In addition, we should be mindful of how we store pet food. Leftovers from moist foods, like canned kitty or dog chow, should be refrigerated promptly or discarded. Dry pet food and treats should be stored in a cool, dry place (under 80 degrees F). It’s best if the food is kept in the original bag but placed inside of a clean plastic container with a lid. Remember to wash this container regularly as well.

In sum, food borne illnesses can affect all living things, and your pets rely on you to keep them protected from harmful bacteria.

Madelyn Tucker

 

Sources: foodsafety.gov, humanesociety.org

Roses are Red, Violets are Blue, Let’s Eat At a Clean Restaurant Because I Love You!

Posted by Emilee | Posted in Be Healthy, Food Safety, Foodborne Illness, For Fun, Seasonal | Posted on 02-02-2012

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Dine Right This Valentine's Day

Valentine’s Day is coming up which means that many couples are making reservations for their favorite restaurant. Although the crumbs on the floor and the occasional sticky table might add to the “homey” atmosphere of your preferred mom and pop diner, you should think twice about what the kitchen might look like if the dining area is so filthy. You like the relaxed nature of the employees that shows when they prefer to handle your food without gloves; however, you should also consider how many “relaxed” food handlers tend to disregard those “Employees Must Wash Hands” signs hanging in the restrooms. Hopefully, you are trying to help your significant other remember this special night for how much you love them, not for how upset their digestive system feels. Here are some suggestions to help make your dining experience safer and more enjoyable:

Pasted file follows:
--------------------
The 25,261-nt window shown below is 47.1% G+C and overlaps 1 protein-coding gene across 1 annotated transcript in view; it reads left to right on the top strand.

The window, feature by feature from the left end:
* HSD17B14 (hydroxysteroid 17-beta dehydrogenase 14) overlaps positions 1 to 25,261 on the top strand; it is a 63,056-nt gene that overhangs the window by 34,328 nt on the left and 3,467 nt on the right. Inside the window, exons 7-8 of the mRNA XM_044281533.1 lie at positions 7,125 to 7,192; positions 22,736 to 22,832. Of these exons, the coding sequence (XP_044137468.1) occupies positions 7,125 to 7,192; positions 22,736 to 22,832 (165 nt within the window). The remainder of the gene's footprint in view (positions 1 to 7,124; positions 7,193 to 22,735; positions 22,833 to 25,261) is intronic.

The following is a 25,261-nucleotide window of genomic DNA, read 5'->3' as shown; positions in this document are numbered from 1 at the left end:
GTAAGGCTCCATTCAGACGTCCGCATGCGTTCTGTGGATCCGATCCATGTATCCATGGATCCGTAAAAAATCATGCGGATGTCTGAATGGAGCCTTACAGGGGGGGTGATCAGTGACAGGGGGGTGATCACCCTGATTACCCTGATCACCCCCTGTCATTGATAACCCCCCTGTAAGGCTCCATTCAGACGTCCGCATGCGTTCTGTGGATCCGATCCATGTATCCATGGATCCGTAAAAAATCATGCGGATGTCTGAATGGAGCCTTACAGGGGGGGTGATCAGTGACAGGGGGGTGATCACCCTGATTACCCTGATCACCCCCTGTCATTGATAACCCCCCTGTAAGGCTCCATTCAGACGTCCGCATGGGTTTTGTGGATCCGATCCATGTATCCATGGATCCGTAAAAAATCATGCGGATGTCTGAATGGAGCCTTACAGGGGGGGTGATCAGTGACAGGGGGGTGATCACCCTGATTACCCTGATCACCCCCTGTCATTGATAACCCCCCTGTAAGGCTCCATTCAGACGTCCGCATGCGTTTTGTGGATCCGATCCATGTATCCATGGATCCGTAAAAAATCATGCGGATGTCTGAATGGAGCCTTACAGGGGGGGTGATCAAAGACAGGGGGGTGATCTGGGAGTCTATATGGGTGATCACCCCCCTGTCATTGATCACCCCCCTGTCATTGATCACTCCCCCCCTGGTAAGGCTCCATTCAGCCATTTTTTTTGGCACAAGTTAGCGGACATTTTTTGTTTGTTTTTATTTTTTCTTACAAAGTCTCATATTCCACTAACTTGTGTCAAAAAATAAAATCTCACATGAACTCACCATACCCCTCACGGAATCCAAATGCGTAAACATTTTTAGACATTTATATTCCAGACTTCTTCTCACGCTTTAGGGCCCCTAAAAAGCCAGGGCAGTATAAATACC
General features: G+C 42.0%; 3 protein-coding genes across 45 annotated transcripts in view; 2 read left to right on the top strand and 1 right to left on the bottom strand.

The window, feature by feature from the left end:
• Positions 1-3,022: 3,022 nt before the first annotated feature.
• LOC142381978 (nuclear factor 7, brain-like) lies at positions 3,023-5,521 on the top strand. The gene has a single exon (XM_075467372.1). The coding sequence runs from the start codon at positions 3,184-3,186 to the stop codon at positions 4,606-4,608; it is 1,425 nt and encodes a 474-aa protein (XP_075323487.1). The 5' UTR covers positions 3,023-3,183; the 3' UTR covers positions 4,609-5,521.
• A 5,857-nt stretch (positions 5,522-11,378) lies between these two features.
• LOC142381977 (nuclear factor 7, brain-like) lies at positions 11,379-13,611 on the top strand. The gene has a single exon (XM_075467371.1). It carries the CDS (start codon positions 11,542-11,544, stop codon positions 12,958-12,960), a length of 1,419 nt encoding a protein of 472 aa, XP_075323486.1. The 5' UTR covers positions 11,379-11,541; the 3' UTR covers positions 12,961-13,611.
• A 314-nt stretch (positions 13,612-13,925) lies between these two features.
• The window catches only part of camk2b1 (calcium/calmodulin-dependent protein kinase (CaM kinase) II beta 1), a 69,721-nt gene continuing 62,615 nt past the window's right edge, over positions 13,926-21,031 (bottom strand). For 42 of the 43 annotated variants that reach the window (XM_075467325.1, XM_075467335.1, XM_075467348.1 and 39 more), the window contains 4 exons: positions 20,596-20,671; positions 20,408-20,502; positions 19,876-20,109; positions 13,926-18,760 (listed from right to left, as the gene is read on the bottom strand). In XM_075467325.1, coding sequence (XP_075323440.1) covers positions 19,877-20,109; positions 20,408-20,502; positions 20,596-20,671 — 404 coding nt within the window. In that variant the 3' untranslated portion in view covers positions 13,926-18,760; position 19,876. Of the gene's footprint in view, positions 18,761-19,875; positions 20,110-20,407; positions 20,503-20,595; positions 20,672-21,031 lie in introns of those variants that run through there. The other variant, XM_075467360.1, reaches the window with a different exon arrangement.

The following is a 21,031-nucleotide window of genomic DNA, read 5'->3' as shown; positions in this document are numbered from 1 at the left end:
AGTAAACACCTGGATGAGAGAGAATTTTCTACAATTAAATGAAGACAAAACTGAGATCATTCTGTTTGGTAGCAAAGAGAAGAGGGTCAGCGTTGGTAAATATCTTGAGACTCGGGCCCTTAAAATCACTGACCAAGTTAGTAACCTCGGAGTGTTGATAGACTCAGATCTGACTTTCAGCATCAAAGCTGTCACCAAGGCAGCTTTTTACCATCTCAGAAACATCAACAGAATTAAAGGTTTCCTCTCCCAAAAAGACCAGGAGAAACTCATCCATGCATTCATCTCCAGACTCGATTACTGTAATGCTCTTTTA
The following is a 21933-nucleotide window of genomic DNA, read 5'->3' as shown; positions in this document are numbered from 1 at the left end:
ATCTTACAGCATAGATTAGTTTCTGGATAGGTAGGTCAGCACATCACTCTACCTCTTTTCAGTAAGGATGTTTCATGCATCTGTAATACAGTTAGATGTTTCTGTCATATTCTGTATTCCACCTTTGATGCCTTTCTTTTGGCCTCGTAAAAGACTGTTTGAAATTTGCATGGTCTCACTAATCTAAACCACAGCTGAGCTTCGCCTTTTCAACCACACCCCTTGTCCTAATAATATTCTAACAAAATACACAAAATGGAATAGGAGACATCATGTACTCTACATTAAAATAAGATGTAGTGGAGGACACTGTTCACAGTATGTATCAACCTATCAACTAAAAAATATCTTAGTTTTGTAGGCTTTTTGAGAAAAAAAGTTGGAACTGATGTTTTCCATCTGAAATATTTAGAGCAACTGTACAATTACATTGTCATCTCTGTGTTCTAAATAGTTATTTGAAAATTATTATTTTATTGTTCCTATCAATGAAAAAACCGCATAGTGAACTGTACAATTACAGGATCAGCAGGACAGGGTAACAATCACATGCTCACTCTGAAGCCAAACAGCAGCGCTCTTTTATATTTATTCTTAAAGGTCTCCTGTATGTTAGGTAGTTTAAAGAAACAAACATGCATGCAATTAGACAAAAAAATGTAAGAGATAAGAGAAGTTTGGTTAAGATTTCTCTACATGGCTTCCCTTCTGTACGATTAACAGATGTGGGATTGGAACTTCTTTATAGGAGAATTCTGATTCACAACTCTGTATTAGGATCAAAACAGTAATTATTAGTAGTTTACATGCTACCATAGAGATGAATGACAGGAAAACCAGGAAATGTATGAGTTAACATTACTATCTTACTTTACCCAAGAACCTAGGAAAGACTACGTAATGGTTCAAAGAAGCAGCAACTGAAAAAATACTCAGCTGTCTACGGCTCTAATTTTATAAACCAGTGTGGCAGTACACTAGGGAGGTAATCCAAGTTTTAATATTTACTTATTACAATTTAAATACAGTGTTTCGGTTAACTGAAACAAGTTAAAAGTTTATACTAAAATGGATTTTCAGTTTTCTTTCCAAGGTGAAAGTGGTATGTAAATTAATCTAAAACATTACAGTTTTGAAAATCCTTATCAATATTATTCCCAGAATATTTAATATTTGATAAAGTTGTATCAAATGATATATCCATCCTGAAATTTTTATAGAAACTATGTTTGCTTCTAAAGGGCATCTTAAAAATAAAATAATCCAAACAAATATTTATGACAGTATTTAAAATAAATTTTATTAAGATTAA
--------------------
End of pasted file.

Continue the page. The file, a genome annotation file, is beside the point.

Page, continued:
• Take note of the dining area and restrooms. If they do not meet cleanliness standards, it’s probably a good sign that the kitchen is also in need of more than just a light dusting. You might consider eating elsewhere for your own safety.
  • Only eat foods that are served to you hot. If the food is served to you at a lukewarm temperature, chances are that it was left sitting for too long and has allowed harmful bacteria to multiply.
  • Make sure the staff does not touch your food or the tips of your silverware with their bare hands. It’s probably not a good idea to let them sample your drink either.
  • Be wary of meat, eggs, oysters, or other raw foods that are undercooked.
  • Wash your hands properly before and after eating.

And what about the doggie bag? If you and your loved one know that you will not be back home to refrigerate your leftovers within the next two hours, leave your food remains behind (even if it makes starving children in other countries cry.) If your leftovers do make it home, make sure that you reheat the goods to at least 165 degrees F. With leftovers, always keep the “Temperature Danger Zone” in mind–the range of temperature that bacteria thrive in, usually falling between 40 and 140 degrees F. Make sure to keep your food above or below this range.